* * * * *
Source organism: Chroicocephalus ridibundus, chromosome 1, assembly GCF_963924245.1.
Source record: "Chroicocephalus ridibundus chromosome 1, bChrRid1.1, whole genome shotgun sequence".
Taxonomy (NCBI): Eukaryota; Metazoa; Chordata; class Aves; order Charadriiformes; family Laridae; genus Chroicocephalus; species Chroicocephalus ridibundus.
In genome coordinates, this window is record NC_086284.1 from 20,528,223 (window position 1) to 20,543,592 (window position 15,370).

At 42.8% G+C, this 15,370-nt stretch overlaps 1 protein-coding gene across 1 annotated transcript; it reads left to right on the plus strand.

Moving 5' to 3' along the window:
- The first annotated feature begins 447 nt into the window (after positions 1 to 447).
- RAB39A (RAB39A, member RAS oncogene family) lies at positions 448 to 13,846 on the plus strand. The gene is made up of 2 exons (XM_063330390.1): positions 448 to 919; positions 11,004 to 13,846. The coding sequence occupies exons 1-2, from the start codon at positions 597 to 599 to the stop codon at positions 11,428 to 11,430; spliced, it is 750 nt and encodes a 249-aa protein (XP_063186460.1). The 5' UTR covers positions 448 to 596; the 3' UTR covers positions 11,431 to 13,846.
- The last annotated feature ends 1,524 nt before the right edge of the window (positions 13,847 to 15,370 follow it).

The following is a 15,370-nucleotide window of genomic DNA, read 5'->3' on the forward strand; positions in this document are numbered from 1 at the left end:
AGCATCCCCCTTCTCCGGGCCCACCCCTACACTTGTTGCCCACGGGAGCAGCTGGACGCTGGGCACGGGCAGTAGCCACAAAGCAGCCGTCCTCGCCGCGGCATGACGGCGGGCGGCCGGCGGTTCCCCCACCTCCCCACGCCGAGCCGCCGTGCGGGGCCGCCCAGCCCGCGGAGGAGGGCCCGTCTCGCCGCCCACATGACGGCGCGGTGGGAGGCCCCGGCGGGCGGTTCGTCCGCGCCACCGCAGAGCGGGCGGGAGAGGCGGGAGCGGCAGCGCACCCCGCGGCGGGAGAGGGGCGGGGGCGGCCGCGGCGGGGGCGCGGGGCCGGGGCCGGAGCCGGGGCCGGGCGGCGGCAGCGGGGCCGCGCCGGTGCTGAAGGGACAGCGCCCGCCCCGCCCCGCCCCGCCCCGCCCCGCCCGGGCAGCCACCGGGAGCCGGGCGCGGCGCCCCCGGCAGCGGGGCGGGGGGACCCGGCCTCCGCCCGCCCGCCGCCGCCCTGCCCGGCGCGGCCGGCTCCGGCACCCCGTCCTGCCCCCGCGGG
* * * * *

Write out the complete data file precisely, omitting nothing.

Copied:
Source organism: Chroicocephalus ridibundus, chromosome 1, assembly GCF_963924245.1.
Source record: "Chroicocephalus ridibundus chromosome 1, bChrRid1.1, whole genome shotgun sequence".
Taxonomy (NCBI): Eukaryota; Metazoa; Chordata; class Aves; order Charadriiformes; family Laridae; genus Chroicocephalus; species Chroicocephalus ridibundus.
In genome coordinates, this window is record NC_086284.1 from 20,528,223 (window position 1) to 20,543,592 (window position 15,370).

At 42.8% G+C, this 15,370-nt stretch overlaps 1 protein-coding gene across 1 annotated transcript; it reads left to right on the plus strand.

Moving 5' to 3' along the window:
- The first annotated feature begins 447 nt into the window (after positions 1 to 447).
- RAB39A (RAB39A, member RAS oncogene family) lies at positions 448 to 13,846 on the plus strand. The gene is made up of 2 exons (XM_063330390.1): positions 448 to 919; positions 11,004 to 13,846. The coding sequence occupies exons 1-2, from the start codon at positions 597 to 599 to the stop codon at positions 11,428 to 11,430; spliced, it is 750 nt and encodes a 249-aa protein (XP_063186460.1). The 5' UTR covers positions 448 to 596; the 3' UTR covers positions 11,431 to 13,846.
- The last annotated feature ends 1,524 nt before the right edge of the window (positions 13,847 to 15,370 follow it).

The following is a 15,370-nucleotide window of genomic DNA, read 5'->3' on the forward strand; positions in this document are numbered from 1 at the left end:
AGCATCCCCCTTCTCCGGGCCCACCCCTACACTTGTTGCCCACGGGAGCAGCTGGACGCTGGGCACGGGCAGTAGCCACAAAGCAGCCGTCCTCGCCGCGGCATGACGGCGGGCGGCCGGCGGTTCCCCCACCTCCCCACGCCGAGCCGCCGTGCGGGGCCGCCCAGCCCGCGGAGGAGGGCCCGTCTCGCCGCCCACATGACGGCGCGGTGGGAGGCCCCGGCGGGCGGTTCGTCCGCGCCACCGCAGAGCGGGCGGGAGAGGCGGGAGCGGCAGCGCACCCCGCGGCGGGAGAGGGGCGGGGGCGGCCGCGGCGGGGGCGCGGGGCCGGGGCCGGAGCCGGGGCCGGGCGGCGGCAGCGGGGCCGCGCCGGTGCTGAAGGGACAGCGCCCGCCCCGCCCCGCCCCGCCCCGCCCCGCCCGGGCAGCCACCGGGAGCCGGGCGCGGCGCCCCCGGCAGCGGGGCGGGGGGACCCGGCCTCCGCCCGCCCGCCGCCGCCCTGCCCGGCGCGGCCGGCTCCGGCACCCCGTCCTGCCCCCGCGGG